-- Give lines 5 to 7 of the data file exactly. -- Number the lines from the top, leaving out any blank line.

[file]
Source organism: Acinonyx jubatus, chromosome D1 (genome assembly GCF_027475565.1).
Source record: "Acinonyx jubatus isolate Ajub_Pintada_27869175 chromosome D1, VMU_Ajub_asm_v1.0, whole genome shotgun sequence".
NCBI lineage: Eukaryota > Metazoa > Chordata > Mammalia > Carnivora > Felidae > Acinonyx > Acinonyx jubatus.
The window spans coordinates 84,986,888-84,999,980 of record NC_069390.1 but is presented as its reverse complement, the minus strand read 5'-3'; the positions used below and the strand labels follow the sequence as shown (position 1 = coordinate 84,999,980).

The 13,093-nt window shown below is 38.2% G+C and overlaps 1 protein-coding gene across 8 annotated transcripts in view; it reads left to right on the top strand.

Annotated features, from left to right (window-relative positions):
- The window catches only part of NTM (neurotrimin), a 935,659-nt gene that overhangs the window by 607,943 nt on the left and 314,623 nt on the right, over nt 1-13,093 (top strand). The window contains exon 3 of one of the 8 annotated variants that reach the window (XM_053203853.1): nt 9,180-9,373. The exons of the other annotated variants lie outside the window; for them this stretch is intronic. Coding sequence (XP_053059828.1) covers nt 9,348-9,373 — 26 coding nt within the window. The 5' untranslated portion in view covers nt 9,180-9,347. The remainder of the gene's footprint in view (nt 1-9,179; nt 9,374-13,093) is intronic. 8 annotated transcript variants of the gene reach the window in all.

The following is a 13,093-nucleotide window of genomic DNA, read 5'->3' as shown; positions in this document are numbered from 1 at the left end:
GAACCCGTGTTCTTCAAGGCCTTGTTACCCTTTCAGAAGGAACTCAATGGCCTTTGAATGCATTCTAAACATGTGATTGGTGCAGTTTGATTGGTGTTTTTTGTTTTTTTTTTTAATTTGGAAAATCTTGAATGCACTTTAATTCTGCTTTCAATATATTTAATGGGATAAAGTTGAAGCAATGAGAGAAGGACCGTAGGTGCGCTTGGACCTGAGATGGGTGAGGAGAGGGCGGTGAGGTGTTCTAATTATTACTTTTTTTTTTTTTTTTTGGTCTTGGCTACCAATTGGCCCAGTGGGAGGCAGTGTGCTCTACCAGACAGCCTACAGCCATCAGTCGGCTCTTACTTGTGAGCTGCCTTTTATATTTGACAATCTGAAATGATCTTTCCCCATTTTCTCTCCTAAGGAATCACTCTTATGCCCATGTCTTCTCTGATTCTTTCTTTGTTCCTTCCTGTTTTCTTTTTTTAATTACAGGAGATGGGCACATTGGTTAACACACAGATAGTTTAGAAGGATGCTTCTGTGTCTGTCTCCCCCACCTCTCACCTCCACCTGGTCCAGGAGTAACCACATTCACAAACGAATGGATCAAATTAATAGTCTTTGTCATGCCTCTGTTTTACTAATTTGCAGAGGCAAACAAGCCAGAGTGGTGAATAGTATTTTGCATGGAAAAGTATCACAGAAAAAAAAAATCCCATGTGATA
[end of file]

The 13,093-nt window shown below is 38.2% G+C and overlaps 1 protein-coding gene across 8 annotated transcripts in view; it reads left to right on the top strand.

Annotated features, from left to right (window-relative positions):
- The window catches only part of NTM (neurotrimin), a 935,659-nt gene that overhangs the window by 607,943 nt on the left and 314,623 nt on the right, over nt 1-13,093 (top strand). The window contains exon 3 of one of the 8 annotated variants that reach the window (XM_053203853.1): nt 9,180-9,373. The exons of the other annotated variants lie outside the window; for them this stretch is intronic. Coding sequence (XP_053059828.1) covers nt 9,348-9,373 — 26 coding nt within the window. The 5' untranslated portion in view covers nt 9,180-9,347. The remainder of the gene's footprint in view (nt 1-9,179; nt 9,374-13,093) is intronic. 8 annotated transcript variants of the gene reach the window in all.